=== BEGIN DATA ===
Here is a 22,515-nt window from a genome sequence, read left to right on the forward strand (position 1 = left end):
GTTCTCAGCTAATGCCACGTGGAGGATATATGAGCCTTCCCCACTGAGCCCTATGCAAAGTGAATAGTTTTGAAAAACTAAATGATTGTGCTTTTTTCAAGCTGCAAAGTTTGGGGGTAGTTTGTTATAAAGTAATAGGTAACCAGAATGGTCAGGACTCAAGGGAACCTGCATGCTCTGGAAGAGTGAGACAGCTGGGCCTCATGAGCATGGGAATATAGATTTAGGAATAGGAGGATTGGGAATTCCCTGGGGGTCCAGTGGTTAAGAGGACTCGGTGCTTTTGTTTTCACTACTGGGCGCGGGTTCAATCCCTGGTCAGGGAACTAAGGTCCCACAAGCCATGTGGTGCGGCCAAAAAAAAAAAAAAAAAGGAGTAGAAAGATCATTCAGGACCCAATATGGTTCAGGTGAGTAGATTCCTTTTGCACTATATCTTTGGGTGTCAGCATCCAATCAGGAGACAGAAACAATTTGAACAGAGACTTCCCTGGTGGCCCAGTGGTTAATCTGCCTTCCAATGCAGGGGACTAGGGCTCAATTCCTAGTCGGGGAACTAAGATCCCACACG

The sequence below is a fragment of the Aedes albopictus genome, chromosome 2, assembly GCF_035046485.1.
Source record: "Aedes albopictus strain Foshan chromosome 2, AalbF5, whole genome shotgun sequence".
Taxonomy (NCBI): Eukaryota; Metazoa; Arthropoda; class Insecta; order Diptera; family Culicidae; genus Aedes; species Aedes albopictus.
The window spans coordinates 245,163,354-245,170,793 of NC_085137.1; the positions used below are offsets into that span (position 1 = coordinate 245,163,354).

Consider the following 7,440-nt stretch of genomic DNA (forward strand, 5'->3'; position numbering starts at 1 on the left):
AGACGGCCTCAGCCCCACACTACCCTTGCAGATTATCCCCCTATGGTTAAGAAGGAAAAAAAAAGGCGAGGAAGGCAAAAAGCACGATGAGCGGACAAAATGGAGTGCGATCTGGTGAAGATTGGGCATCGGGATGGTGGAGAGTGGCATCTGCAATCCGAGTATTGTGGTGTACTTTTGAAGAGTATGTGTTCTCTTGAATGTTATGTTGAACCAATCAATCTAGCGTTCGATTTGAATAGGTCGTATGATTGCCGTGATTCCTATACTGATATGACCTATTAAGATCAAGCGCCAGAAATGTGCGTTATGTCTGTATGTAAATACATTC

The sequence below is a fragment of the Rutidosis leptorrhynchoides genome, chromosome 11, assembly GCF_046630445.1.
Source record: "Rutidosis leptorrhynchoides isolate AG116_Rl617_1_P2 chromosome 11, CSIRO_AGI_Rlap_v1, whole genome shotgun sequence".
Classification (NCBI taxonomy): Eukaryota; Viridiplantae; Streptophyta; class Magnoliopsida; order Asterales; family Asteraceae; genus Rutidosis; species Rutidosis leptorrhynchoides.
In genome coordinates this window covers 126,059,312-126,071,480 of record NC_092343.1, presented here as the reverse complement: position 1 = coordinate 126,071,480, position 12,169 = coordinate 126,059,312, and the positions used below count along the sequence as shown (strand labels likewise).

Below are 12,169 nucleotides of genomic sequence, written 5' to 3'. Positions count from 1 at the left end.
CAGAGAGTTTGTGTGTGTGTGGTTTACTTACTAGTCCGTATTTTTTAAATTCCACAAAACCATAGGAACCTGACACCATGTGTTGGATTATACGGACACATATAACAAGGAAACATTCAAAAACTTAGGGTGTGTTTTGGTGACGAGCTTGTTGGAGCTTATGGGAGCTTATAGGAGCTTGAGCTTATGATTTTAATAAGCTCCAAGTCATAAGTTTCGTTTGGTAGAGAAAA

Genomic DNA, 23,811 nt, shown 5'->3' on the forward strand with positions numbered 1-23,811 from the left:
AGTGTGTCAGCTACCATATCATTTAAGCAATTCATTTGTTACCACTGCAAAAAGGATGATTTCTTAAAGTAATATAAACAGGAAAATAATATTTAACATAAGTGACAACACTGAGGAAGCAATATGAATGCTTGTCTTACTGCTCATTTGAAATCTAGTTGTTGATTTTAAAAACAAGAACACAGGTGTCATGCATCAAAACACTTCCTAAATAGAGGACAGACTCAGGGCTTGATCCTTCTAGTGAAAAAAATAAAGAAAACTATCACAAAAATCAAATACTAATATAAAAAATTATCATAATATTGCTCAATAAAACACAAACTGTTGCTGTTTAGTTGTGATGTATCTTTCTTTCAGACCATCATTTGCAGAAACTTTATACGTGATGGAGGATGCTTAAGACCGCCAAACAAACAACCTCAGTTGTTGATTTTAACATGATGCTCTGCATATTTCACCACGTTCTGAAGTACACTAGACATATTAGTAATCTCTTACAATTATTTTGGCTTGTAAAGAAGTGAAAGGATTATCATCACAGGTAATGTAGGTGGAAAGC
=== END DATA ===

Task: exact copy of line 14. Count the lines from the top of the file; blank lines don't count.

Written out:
CAGAGAGTTTGTGTGTGTGTGGTTTACTTACTAGTCCGTATTTTTTAAATTCCACAAAACCATAGGAACCTGACACCATGTGTTGGATTATACGGACACATATAACAAGGAAACATTCAAAAACTTAGGGTGTGTTTTGGTGACGAGCTTGTTGGAGCTTATGGGAGCTTATAGGAGCTTGAGCTTATGATTTTAATAAGCTCCAAGTCATAAGTTTCGTTTGGTAGAGAAAA